We explored DNA repair mechanisms to elucidate their role in MSC transformation. Post-senescent MSC showed downregulation of DNA-PKcs, ERCC3 and Rad51 proteins, each of which is associated to a distinct DNA repair pathway. Extremely restricted clonal selection takes place during cell crisis, and only cells with functional DNA repair mechanisms would continue to grow. TMC have a higher metabolic rate and divide more rapidly than pre- or post-senescence MSC, with a consequent increase in DNA damage. Proteins that participate in DNA repair are upregulated in TMC compared to MSC; this, together with telomere length maintenance, could permit cell survival, despite oxidative damage to DNA and be responsible for TMC karyotype stabilization. Recently it has been published the dependency on oxidative phosphorylation during MSC transformation [11]. We have not detected statistically significant changes of these genes in our microarray experiments (Table S1), although potential pathways leading to changes in post-senescence MSC and TMC revealed change in stress, toxic events and mitochondrial metabolism pathways (Table 2). The definitive role of mitochondrial respiration on spontaneous MSC transformation remains to be investigated.

A chromosome 5 alteration and a (3;11) translocation are recurrent, stable features of in vitro cultured TMC [6]. The telomerase gene map to human chromosome 5, suggests that it is activated by internal amplification of this chromosome in TMC. Chromosome 11 alterations are recurrent in tumors [26]. Although we did not detect a target gene in the 3;11 translocation in our model, genes involved in cell transformation are likely to be located in this region [27][29].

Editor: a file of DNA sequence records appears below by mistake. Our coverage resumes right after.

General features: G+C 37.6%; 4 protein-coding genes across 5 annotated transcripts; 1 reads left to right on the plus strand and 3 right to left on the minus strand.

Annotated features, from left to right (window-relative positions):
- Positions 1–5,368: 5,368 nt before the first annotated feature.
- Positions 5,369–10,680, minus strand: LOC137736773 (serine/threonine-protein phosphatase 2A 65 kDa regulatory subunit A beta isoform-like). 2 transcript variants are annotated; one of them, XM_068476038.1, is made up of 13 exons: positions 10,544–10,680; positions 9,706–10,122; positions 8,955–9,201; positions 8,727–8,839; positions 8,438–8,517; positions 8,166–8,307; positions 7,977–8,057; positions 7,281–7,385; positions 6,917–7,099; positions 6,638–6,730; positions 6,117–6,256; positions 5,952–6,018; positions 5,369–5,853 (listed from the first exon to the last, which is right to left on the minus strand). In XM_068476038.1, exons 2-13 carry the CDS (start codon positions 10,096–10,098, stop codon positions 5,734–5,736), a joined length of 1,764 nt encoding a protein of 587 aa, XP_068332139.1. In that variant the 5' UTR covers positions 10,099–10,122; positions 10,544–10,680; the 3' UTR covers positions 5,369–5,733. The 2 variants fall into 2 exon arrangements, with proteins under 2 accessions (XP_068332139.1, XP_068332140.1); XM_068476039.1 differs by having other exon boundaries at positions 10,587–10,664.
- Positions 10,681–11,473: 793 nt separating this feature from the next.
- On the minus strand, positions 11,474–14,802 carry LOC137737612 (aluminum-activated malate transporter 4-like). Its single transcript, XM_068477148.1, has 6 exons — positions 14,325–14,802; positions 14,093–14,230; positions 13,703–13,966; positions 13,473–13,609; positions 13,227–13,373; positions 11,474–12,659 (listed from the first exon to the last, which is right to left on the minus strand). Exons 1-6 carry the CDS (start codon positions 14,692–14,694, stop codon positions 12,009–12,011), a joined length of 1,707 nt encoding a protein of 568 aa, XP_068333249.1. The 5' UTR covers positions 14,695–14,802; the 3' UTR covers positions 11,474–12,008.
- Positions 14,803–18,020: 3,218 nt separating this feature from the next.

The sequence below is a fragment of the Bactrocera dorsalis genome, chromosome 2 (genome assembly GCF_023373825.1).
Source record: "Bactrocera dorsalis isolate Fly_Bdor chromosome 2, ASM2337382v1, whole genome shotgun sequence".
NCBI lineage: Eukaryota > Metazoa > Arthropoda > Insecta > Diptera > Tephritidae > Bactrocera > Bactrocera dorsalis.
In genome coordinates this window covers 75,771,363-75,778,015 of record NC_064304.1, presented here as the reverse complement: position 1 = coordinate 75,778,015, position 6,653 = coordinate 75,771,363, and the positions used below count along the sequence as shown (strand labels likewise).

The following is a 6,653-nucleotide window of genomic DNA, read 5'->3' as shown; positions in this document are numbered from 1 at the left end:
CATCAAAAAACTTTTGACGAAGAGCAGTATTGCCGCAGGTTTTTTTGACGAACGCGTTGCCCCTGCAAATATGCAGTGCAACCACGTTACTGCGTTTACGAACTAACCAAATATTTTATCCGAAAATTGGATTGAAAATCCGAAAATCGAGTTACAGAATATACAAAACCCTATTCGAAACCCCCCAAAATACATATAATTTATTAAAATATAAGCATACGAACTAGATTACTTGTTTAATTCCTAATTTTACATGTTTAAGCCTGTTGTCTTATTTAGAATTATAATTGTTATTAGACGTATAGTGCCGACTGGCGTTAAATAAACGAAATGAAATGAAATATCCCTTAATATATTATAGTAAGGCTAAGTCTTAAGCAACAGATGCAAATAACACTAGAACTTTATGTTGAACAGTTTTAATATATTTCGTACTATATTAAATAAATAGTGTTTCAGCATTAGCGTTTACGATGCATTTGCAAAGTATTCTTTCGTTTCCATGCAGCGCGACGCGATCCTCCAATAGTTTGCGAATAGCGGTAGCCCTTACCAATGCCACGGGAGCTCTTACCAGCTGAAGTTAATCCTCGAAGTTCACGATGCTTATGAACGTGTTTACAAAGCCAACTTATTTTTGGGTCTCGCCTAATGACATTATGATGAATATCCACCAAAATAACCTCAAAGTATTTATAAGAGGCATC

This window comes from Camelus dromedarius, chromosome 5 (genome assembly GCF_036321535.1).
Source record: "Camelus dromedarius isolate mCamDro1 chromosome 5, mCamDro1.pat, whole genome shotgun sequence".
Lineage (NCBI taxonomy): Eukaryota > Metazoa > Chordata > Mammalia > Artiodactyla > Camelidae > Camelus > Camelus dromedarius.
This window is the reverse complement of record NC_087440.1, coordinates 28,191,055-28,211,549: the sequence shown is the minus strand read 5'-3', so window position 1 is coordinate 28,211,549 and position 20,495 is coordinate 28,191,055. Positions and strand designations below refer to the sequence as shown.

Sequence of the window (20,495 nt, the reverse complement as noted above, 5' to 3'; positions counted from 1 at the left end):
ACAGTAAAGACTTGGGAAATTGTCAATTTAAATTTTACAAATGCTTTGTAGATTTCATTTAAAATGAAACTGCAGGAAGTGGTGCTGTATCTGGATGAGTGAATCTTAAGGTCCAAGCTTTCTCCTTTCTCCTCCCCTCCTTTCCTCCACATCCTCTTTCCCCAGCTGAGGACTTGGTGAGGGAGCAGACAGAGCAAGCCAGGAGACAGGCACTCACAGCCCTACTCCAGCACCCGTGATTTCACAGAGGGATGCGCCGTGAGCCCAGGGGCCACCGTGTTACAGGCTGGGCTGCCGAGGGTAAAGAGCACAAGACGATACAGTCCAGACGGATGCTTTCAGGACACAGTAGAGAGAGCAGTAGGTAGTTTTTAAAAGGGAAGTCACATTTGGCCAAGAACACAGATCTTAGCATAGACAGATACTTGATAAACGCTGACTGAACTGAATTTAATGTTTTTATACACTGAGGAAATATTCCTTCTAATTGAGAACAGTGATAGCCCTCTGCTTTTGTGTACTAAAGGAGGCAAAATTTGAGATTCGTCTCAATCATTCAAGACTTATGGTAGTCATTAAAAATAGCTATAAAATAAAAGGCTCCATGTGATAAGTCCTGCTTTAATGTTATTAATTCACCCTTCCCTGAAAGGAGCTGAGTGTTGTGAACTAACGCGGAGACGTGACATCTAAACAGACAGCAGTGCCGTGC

As tumor suppressor genes are major targets in neoplastic transformation, we analyzed their expression in these cells. The tumor suppressor Rb is implicated in several cancer types [18]. In our model of MSC transformation, Rb protein levels are upregulated progressively, and Rb is inactivated by a phosphorylation mechanism in TMC, as described [30]. In addition of Rb, loss of p53 function is common in many tumor types [18], but this pathway appeared to be functional in our model, as p53 was upregulated and phosphorylated in UV-irradiated cells. We observed higher basal p53 levels in TMC than in MSC, even when they had not been exposed to UV irradiation. In TMC, p16 mRNA and protein were entirely absent, and the Ink4a/Arf locus had been deleted. The increase in basal p53 may thus be due to stabilization by the ubiquitin protein ligase MDM2, due to the lack of p16 [31]. Identical results, p16 locus deletion and normal p53 activity, was detected in telomerase-immortalized human MSC [32]. The results suggest that p16 inhibition is essential for TMC generation, as is the case for human malignancies including glioblastoma, melanoma, pancreatic adenocarcinoma, non-small cell lung cancer, bladder carcinoma and oropharyngeal cancer, where this tumor suppressor is frequently lost [33].